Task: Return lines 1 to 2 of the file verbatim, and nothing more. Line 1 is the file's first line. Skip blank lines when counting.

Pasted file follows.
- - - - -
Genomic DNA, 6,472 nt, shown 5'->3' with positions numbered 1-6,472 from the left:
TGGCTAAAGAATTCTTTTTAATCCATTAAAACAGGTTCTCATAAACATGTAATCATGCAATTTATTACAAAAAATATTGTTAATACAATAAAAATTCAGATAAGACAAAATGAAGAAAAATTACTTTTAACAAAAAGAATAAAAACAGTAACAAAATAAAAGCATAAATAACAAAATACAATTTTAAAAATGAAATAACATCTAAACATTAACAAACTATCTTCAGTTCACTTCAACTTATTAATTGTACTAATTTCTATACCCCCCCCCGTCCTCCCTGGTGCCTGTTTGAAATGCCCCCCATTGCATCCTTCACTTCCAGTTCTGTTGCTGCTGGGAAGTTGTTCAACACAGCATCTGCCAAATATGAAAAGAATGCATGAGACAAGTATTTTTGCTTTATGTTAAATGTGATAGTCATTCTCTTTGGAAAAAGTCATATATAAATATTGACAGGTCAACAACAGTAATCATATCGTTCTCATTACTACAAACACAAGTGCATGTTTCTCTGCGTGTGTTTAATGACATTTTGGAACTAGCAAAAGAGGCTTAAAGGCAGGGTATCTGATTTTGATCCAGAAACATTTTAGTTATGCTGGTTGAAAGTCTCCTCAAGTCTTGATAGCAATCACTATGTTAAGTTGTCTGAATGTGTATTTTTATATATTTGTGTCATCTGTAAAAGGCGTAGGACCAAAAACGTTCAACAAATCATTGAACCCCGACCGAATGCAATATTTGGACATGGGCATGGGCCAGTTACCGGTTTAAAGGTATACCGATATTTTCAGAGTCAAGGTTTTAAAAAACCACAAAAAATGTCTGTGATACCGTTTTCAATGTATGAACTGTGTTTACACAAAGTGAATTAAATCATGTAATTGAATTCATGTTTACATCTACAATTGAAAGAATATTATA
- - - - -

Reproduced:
Genomic DNA, 6,472 nt, shown 5'->3' with positions numbered 1-6,472 from the left:
TGGCTAAAGAATTCTTTTTAATCCATTAAAACAGGTTCTCATAAACATGTAATCATGCAATTTATTACAAAAAATATTGTTAATACAATAAAAATTCAGATAAGACAAAATGAAGAAAAATTACTTTTAACAAAAAGAATAAAAACAGTAACAAAATAAAAGCATAAATAACAAAATACAATTTTAAAAATGAAATAACATCTAAACATTAACAAACTATCTTCAGTTCACTTCAACTTATTAATTGTACTAATTTCTATACCCCCCCCCGTCCTCCCTGGTGCCTGTTTGAAATGCCCCCCATTGCATCCTTCACTTCCAGTTCTGTTGCTGCTGGGAAGTTGTTCAACACAGCATCTGCCAAATATGAAAAGAATGCATGAGACAAGTATTTTTGCTTTATGTTAAATGTGATAGTCATTCTCTTTGGAAAAAGTCATATATAAATATTGACAGGTCAACAACAGTAATCATATCGTTCTCATTACTACAAACACAAGTGCATGTTTCTCTGCGTGTGTTTAATGACATTTTGGAACTAGCAAAAGAGGCTTAAAGGCAGGGTATCTGATTTTGATCCAGAAACATTTTAGTTATGCTGGTTGAAAGTCTCCTCAAGTCTTGATAGCAATCACTATGTTAAGTTGTCTGAATGTGTATTTTTATATATTTGTGTCATCTGTAAAAGGCGTAGGACCAAAAACGTTCAACAAATCATTGAACCCCGACCGAATGCAATATTTGGACATGGGCATGGGCCAGTTACCGGTTTAAAGGTATACCGATATTTTCAGAGTCAAGGTTTTAAAAAACCACAAAAAATGTCTGTGATACCGTTTTCAATGTATGAACTGTGTTTACACAAAGTGAATTAAATCATGTAATTGAATTCATGTTTACATCTACAATTGAAAGAATATTATA